Tuesday, January 11, 2011

TAPS shutdown

Trans-Alaska oil pipeline is scheduled for bypass surgery, specifically routing around the pump building.

But the pipeline remains shut down, and crews were working from Fairbanks Monday to prepare to circumvent the leak. A 24-inch diameter, 170 foot-long line will bypass the concrete-encased pump station site and let Alyeska restart the pipeline.

“They’re working as fast as they can, and we have welders working on it 24/7,” Alyeska spokeswoman Katie Pesznecker said.


Here's a diagram of Pump Station #1:

TAPS Pump Station 1

And an overhead photo:

TAPS Pump Station 1

Here's a map of the TAPS system:


Pump Station #1's at the northern end. Note that some of the stations are on standby, What is TAPS? has all the info.

Pump Stations 1, 3, 4, 5, 7, 9, and 12 are now operating. Pump Stations 2, 6, 8, and 10 were placed on standby in 1996 and 1997, while Pump Stations 7 and 12 may be placed on standby over the next 5 to 10 years.

The Wiki page on TAPS has a whole section on incidents; worst spill was a bit of sabotage carried out in 1978, spilling 16k bbls. Only an inch hole though so it was up and running again a day later. Wiki also has a whole page on the 2006 issues with corrosion.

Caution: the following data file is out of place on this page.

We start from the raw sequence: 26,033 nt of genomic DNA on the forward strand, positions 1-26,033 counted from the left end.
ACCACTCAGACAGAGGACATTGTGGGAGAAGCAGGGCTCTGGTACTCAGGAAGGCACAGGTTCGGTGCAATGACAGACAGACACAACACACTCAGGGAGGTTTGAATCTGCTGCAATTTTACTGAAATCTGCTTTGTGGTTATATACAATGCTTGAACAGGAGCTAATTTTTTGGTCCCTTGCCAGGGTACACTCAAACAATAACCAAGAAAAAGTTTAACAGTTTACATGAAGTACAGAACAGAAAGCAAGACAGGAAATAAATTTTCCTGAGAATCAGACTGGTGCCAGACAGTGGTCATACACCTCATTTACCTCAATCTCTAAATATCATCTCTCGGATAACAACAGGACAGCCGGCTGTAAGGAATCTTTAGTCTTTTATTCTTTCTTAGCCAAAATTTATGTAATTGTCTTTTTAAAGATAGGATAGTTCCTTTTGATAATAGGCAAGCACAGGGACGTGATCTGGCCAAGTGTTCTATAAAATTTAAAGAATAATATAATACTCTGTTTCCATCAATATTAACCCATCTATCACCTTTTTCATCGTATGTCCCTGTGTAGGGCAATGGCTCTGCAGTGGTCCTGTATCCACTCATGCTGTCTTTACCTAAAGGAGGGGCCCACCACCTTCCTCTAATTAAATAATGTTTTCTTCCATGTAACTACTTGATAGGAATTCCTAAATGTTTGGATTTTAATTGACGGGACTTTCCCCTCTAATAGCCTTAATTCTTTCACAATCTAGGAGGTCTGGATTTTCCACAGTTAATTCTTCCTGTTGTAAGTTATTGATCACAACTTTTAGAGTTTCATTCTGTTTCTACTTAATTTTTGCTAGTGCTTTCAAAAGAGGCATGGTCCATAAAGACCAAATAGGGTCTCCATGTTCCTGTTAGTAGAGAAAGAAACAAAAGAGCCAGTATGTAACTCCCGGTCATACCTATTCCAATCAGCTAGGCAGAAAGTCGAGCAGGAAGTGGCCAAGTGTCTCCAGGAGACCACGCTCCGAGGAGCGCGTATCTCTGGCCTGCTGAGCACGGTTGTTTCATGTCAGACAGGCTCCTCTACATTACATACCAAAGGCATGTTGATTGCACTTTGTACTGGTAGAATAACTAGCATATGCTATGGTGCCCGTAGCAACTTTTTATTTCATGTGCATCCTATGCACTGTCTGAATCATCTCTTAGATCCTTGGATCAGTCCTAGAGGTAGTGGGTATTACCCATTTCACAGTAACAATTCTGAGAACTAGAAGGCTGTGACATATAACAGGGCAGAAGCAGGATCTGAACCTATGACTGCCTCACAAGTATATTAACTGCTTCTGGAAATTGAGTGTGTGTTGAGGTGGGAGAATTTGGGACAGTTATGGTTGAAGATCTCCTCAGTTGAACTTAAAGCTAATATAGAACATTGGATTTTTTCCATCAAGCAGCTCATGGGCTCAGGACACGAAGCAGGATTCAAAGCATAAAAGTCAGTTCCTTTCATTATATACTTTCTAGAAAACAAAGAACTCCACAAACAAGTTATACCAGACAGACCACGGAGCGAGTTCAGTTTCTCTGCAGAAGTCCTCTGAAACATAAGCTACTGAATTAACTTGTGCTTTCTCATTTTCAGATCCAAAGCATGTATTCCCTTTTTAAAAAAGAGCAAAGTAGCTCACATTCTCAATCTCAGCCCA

Where does all that oil go? The EIA doesn't tell you much about interstate traffic, just what goes between the 5 PADD districts, so you have to snoop about a bit to suss this info out. The California Energy Commission has a nice page detailing Oil Supply Sources to California. For 2009 Alaska accounted for 91,147 kb, divided by 365 you get 249 kb/d, out of 645 kb/d annual production total. EIA says 2008 AK consumption was 134.5 kb/d; so 261.5 kb/d to Washington state? Certainly I doubt they still ship AK oil to foreign nations, not after the stink that was raised in the 90s about that.

This is largely prompting snoozes from the industry at large, lots of stories about lack of interest in traders, and also OPEC have stated they won't step into the miniscule breach.

The 2006 corrosion issues halved throughput, according to that Wiki page; here's how things looked 2005 to 2007, utilizing that CEC page:

California Receipts of Alaska crude 2005-2007

We see a definite bump for a few months, yet surprisingly there's little sign of things throttling down when looking at monthly North Slope production. Perhaps it was all just being dumped into tank farms?

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